The next two departure factors cited by the district court were that community interests would be served by rehabilitation and a treatment plan was available. Community interests are served by rehabilitating criminals. However, Chrisco may never receive treatment for his disorder under the terms of his present sentence. Thus, the sentence imposed does not provide for rehabilitation.
The district court sentenced Chrisco to probation knowing that Dr. Schulman sought to treat him only for depression and anxiety. Unless Chrisco admits his guilt to Dr. Schulman, he will receive no treatment for being a sex offender. The district judge understood this, as he said, "Counseling will do no good unless and until, if you are guilty, that you face up to it."
The finding that a treatment plan was available is without support because the treatment plan did not include treatment for the crime of conviction. The treatment plan outlined by Dr. Schulman did not include treatment for pedophilia or any other type of sexual disorder. Dr. Schulman's plan was to treat Chrisco for depression and anxiety once per week for a period of months, tapering off to less frequent visits. The availability of a treatment plan, as a reason for departing, carries with it the presumption that there is something to treat (i.e. drug addictions or other disorders). Chrisco's diagnosis had nothing to do with the crimes he committed. His diagnosis was depression and anxiety from being subjected to the criminal process. A plan of treatment, as a factor in favor of departing from the presumptive sentence, must necessarily include treatment for the behavior that caused the crime.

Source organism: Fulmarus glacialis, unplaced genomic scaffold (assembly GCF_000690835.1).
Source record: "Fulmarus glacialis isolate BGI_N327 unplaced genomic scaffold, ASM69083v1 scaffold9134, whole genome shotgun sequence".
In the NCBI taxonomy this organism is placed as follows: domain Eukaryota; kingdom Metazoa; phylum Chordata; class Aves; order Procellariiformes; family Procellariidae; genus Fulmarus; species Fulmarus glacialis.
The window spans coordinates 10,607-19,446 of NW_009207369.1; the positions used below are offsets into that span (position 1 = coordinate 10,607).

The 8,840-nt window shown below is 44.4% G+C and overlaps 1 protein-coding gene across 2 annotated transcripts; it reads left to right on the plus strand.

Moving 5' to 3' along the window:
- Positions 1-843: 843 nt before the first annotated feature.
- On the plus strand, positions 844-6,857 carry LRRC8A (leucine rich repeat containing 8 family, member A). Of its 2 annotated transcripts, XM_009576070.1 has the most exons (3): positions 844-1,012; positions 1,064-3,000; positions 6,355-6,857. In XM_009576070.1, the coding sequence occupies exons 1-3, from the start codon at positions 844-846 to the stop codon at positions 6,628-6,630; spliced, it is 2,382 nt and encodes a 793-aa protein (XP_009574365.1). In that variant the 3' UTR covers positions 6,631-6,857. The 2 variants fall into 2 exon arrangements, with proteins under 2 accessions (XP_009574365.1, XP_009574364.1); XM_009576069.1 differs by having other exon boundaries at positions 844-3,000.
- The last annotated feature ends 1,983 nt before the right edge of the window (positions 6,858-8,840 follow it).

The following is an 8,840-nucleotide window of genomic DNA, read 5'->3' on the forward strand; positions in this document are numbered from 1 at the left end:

The last factor cited by the district court in favor of departure was that Chrisco is supporting a family. Chrisco was employed for 7 years by the testifying employer. We question the legal sufficiency of the "supporting a family" factor here because Chrisco was convicted of sexually abusing children in his home. Although there was testimony that Chrisco had a loving relationship with his sons, there is no evidence that he was not a danger to them if given probation. While we agree that supporting a family may be a proper departure factor in certain cases, its application is questionable when there is reason to believe a defendant may harm the very children he is supporting.
In determining whether a departure was justified we must decide whether, as a whole, the factors cited are substantial and compelling reasons for imposing a departure "in light of the offense of conviction, the defendant's criminal history, and the purposes of the sentencing guidelines." Grady, 258 Kan. at 89. As a whole, the factors cited by the district court do not amount to substantial and compelling reasons for imposing a departure sentence here because the departure factors ignore Chrisco's criminal convictions.
This is a difficult case. It is important that we not infringe on the district court's ability to either accept or reject the testimony of witnesses in sentencing hearings. However, if we were to allow the district court's sentencing decision to stand, a questionable precedent would be set. Troubling questions would arise concerning what constitutes substantial and compelling grounds for departing from a presumptive sentence. For example, if the district court has accepted the jury's verdict, how can it also accept testimony that wholly contradicts the verdict? Similarly, when using the availability of treatment instead of prison time as a reason to depart, is treatment for "depression and anxiety" a valid substitute for sex offender rehabilitation? We decline to set a precedent which would answer either question in the affirmative.
Reversed and remanded for resentencing.